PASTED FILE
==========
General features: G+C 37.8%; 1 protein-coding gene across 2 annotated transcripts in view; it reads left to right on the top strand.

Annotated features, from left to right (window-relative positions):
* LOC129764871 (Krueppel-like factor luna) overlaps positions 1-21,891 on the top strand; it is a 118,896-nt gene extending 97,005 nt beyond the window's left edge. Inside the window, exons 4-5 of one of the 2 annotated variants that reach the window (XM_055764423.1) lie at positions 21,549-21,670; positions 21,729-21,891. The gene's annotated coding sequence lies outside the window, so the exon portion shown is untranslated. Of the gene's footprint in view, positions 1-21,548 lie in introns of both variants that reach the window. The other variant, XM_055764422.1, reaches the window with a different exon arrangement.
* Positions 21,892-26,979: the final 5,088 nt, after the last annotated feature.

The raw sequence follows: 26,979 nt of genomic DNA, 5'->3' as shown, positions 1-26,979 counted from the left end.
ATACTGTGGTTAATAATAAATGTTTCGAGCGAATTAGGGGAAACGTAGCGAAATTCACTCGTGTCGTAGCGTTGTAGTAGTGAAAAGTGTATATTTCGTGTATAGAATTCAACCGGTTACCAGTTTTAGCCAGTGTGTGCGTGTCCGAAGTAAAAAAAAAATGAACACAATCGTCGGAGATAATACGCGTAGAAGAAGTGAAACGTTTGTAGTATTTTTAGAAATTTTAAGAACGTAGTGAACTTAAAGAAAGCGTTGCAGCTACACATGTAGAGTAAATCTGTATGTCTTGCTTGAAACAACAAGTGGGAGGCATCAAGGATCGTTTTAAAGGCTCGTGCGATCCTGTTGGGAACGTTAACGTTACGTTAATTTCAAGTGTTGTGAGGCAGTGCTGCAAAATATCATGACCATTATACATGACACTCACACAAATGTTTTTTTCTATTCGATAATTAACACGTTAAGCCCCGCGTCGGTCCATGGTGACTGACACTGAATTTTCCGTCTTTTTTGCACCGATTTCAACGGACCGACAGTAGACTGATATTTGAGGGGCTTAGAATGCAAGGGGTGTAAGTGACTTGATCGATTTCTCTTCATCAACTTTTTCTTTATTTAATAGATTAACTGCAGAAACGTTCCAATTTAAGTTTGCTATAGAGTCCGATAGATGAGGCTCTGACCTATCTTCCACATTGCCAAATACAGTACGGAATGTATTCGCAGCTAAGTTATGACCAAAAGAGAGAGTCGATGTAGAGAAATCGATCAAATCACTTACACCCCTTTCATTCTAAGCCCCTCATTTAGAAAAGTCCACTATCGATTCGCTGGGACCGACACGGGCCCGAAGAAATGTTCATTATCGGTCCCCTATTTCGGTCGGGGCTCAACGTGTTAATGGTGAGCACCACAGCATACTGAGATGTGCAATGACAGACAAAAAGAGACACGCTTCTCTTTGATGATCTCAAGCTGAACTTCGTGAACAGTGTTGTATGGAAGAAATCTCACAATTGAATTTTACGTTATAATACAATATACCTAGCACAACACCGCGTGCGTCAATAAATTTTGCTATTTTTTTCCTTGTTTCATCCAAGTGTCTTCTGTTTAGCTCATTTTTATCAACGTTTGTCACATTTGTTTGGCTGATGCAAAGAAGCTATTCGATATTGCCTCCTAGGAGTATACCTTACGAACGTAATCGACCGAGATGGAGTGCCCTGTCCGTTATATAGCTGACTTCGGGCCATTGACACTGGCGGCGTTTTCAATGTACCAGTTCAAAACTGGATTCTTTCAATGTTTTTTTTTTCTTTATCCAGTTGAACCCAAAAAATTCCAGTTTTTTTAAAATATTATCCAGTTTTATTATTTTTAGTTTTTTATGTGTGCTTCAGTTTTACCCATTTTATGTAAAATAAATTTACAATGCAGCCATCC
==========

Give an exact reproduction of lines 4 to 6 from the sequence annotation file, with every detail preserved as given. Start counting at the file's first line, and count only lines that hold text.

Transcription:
* Positions 21,892-26,979: the final 5,088 nt, after the last annotated feature.

The raw sequence follows: 26,979 nt of genomic DNA, 5'->3' as shown, positions 1-26,979 counted from the left end.
ATACTGTGGTTAATAATAAATGTTTCGAGCGAATTAGGGGAAACGTAGCGAAATTCACTCGTGTCGTAGCGTTGTAGTAGTGAAAAGTGTATATTTCGTGTATAGAATTCAACCGGTTACCAGTTTTAGCCAGTGTGTGCGTGTCCGAAGTAAAAAAAAAATGAACACAATCGTCGGAGATAATACGCGTAGAAGAAGTGAAACGTTTGTAGTATTTTTAGAAATTTTAAGAACGTAGTGAACTTAAAGAAAGCGTTGCAGCTACACATGTAGAGTAAATCTGTATGTCTTGCTTGAAACAACAAGTGGGAGGCATCAAGGATCGTTTTAAAGGCTCGTGCGATCCTGTTGGGAACGTTAACGTTACGTTAATTTCAAGTGTTGTGAGGCAGTGCTGCAAAATATCATGACCATTATACATGACACTCACACAAATGTTTTTTTCTATTCGATAATTAACACGTTAAGCCCCGCGTCGGTCCATGGTGACTGACACTGAATTTTCCGTCTTTTTTGCACCGATTTCAACGGACCGACAGTAGACTGATATTTGAGGGGCTTAGAATGCAAGGGGTGTAAGTGACTTGATCGATTTCTCTTCATCAACTTTTTCTTTATTTAATAGATTAACTGCAGAAACGTTCCAATTTAAGTTTGCTATAGAGTCCGATAGATGAGGCTCTGACCTATCTTCCACATTGCCAAATACAGTACGGAATGTATTCGCAGCTAAGTTATGACCAAAAGAGAGAGTCGATGTAGAGAAATCGATCAAATCACTTACACCCCTTTCATTCTAAGCCCCTCATTTAGAAAAGTCCACTATCGATTCGCTGGGACCGACACGGGCCCGAAGAAATGTTCATTATCGGTCCCCTATTTCGGTCGGGGCTCAACGTGTTAATGGTGAGCACCACAGCATACTGAGATGTGCAATGACAGACAAAAAGAGACACGCTTCTCTTTGATGATCTCAAGCTGAACTTCGTGAACAGTGTTGTATGGAAGAAATCTCACAATTGAATTTTACGTTATAATACAATATACCTAGCACAACACCGCGTGCGTCAATAAATTTTGCTATTTTTTTCCTTGTTTCATCCAAGTGTCTTCTGTTTAGCTCATTTTTATCAACGTTTGTCACATTTGTTTGGCTGATGCAAAGAAGCTATTCGATATTGCCTCCTAGGAGTATACCTTACGAACGTAATCGACCGAGATGGAGTGCCCTGTCCGTTATATAGCTGACTTCGGGCCATTGACACTGGCGGCGTTTTCAATGTACCAGTTCAAAACTGGATTCTTTCAATGTTTTTTTTTTCTTTATCCAGTTGAACCCAAAAAATTCCAGTTTTTTTAAAATATTATCCAGTTTTATTATTTTTAGTTTTTTATGTGTGCTTCAGTTTTACCCATTTTATGTAAAATAAATTTACAATGCAGCCATCC